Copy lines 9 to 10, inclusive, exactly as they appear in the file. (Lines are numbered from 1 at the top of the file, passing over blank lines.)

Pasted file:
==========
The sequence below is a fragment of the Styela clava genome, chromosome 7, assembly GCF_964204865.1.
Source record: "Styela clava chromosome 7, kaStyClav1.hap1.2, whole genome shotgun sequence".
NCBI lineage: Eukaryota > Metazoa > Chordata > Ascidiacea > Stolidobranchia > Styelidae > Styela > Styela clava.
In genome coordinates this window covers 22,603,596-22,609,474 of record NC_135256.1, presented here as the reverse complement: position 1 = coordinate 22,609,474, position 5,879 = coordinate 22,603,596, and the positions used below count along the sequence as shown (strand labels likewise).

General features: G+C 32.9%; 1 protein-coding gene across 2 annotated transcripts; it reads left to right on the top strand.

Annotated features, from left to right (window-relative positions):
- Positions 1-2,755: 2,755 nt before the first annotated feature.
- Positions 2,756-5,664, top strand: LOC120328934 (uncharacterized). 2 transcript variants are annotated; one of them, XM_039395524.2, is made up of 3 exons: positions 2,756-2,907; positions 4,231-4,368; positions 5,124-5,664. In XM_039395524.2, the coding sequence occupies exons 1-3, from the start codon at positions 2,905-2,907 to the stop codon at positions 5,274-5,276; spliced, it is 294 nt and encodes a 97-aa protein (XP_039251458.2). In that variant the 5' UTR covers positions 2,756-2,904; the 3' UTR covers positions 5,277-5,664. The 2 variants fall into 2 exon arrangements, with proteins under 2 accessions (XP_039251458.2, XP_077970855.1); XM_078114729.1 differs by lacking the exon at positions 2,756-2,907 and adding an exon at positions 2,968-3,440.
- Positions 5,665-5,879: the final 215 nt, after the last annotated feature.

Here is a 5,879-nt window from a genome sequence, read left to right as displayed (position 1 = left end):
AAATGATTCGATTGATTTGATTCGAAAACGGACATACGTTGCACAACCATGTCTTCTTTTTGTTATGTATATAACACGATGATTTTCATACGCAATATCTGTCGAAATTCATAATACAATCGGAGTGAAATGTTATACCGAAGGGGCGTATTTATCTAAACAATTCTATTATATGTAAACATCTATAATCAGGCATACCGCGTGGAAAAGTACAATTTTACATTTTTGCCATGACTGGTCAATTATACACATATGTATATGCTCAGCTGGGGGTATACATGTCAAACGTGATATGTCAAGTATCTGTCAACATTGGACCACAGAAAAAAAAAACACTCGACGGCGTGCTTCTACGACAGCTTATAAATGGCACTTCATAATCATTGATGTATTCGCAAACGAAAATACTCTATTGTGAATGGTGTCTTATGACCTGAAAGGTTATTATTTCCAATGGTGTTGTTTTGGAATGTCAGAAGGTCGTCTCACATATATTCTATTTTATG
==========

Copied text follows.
- Positions 5,665-5,879: the final 215 nt, after the last annotated feature.

Here is a 5,879-nt window from a genome sequence, read left to right as displayed (position 1 = left end):